Netanyahu Miscalculations About Iran Will Cost Him Dearly

Netanyahu Miscalculations About Iran Will Cost Him Dearly

Netanyahu Miscalculations About IranJuan Cole, Truthdig, September 09 2019:… This economic and financial blockade was supposed to bring Iran to its knees, push it out of Iraq, Syria and Lebanon, and perhaps (it was hoped by some in Trump’s circles) even pave the way to the overthrow of the Islamic Republic of Iran in favor of the Marxist-Islamic People’s Jihadis (Mohahedin-e Khalq or MEK, which is alleged to have ties to Israeli intelligence). Netanyahu Miscalculations About Iran Will Cost Him Dearly 

Netanyahu's Miscalculations About Iran Will Cost Him DearlyUntangling The Web Of The Saudi-Israeli-US Propaganda War On Iran

Netanyahu Miscalculations About Iran Will Cost Him Dearly 

Netanyahu Miscalculations About Iran

The Israeli prime minister Binyamin Netanyahu is one of the world players who pushed Trump to breach the 2015 treaty with Iran. Trump then slapped the severest economic sanctions on Iran ever imposed on any country in the absence of war. Trump went around the world menacing other countries into ceasing to buy Iranian petroleum and threatening billions in fines against any company anywhere in the world that invested in or traded with Iran.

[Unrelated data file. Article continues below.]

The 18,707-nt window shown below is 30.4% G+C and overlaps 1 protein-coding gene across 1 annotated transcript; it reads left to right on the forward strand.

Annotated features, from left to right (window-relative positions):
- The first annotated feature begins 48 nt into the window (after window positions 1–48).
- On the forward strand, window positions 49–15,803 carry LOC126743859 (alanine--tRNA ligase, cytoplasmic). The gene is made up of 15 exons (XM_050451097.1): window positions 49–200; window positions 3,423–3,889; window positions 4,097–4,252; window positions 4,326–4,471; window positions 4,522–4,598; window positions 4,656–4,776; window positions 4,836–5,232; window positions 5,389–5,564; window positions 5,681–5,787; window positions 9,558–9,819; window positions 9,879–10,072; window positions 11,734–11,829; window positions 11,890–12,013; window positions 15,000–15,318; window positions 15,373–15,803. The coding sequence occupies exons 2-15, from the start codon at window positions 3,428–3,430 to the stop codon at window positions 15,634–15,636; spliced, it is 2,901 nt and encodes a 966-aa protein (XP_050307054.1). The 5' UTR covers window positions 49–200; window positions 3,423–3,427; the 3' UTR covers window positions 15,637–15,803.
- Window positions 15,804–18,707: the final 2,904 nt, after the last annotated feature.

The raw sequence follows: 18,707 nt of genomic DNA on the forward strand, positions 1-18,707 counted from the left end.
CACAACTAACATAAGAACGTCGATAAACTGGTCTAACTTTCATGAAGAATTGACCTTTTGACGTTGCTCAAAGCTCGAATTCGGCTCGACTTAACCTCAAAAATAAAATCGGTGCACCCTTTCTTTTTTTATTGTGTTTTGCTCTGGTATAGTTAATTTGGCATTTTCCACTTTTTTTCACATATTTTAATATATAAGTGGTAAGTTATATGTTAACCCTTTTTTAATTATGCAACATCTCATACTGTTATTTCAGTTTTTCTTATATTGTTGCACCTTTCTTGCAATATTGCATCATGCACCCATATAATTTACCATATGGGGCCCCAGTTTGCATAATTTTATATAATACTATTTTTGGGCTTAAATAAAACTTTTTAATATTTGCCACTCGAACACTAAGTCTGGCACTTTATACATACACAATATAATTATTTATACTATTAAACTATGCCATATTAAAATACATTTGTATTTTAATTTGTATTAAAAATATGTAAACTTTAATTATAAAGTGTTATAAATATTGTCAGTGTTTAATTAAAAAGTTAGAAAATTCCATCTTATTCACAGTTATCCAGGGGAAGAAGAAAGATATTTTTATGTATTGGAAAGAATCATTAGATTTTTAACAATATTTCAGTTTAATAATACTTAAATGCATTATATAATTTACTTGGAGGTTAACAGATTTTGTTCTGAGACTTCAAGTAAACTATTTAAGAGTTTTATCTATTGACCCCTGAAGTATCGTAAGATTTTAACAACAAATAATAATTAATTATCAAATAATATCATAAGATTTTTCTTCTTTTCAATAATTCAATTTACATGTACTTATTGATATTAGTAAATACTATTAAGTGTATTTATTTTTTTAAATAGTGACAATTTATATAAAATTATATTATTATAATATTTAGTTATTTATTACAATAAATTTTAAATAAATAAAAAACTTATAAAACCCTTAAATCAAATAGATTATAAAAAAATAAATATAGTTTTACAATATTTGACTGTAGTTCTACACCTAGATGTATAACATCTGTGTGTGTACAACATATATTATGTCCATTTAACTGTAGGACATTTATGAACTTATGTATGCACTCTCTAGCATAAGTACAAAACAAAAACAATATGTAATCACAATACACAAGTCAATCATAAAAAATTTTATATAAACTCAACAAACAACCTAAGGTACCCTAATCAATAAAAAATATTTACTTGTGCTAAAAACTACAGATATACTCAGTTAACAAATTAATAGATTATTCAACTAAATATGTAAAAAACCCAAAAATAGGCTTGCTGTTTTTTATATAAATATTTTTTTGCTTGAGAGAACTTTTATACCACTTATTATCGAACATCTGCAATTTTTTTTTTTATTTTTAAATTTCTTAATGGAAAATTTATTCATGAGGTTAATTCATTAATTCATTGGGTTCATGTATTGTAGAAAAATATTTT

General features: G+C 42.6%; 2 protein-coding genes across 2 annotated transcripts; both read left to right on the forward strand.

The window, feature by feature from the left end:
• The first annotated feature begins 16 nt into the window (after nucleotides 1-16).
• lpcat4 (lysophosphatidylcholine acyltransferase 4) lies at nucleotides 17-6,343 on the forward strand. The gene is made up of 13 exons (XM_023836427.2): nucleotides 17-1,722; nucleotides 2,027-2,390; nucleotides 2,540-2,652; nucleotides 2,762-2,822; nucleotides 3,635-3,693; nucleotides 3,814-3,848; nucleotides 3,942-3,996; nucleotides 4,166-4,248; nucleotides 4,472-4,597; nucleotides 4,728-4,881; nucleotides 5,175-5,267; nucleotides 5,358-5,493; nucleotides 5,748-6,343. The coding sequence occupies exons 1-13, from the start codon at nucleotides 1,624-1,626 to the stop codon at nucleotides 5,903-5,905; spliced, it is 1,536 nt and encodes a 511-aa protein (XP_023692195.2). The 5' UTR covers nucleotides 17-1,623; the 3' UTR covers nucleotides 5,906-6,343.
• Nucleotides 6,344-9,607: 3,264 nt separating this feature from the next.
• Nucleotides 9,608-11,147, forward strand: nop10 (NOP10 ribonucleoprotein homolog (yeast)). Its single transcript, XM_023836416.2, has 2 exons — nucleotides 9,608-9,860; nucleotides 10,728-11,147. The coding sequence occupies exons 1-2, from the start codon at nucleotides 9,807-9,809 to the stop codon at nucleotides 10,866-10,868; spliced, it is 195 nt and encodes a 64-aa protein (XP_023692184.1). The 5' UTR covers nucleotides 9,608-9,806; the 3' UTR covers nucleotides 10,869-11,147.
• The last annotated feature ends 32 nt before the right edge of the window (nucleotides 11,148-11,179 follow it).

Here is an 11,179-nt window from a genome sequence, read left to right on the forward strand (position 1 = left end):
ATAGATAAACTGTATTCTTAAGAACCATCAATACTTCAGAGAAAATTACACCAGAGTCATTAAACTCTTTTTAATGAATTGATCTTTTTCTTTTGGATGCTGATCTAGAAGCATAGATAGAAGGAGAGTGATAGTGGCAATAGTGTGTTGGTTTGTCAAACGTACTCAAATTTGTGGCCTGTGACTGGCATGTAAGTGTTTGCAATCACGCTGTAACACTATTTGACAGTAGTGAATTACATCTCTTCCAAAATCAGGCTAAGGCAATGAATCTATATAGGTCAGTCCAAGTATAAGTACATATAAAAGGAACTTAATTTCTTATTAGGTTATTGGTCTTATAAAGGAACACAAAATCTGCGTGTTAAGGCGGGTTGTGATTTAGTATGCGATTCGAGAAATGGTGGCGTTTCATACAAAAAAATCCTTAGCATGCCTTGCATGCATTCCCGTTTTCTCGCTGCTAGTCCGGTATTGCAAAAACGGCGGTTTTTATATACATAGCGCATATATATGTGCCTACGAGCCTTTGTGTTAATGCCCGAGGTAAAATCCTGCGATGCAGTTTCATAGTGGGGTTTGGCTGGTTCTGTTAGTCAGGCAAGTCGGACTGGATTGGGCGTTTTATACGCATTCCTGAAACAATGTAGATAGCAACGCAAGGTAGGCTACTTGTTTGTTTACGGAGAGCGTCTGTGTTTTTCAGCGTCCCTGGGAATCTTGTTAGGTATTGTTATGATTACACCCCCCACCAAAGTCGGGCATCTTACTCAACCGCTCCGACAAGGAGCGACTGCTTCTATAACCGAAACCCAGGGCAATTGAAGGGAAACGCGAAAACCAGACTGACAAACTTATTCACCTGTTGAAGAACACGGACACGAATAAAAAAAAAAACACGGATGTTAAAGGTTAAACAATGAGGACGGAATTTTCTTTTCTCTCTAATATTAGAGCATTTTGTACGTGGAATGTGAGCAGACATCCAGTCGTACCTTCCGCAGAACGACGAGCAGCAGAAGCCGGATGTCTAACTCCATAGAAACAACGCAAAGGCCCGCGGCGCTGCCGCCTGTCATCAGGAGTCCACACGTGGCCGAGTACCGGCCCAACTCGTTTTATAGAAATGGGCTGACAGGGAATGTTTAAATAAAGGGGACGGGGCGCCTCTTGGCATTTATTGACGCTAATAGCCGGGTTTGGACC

This economic and financial blockade was supposed to bring Iran to its knees, push it out of Iraq, Syria and Lebanon, and perhaps (it was hoped by some in Trump’s circles) even pave the way to the overthrow of the Islamic Republic of Iran in favor of the Marxist-Islamic People’s Jihadis (Mohahedin-e Khalq or MEK, which is alleged to have ties to Israeli intelligence).

Netanyahu and Maryam Rajavi thank Trump for accepting their request

Instead, Netanyahu and Trump have pushed Iran straight into the arms of China which is investing $400 billion in the country and which is now taking most of Iran’s oil exports. China seems intent on integrating Iran into its economy even more robustly than it had proposed with Pakistan.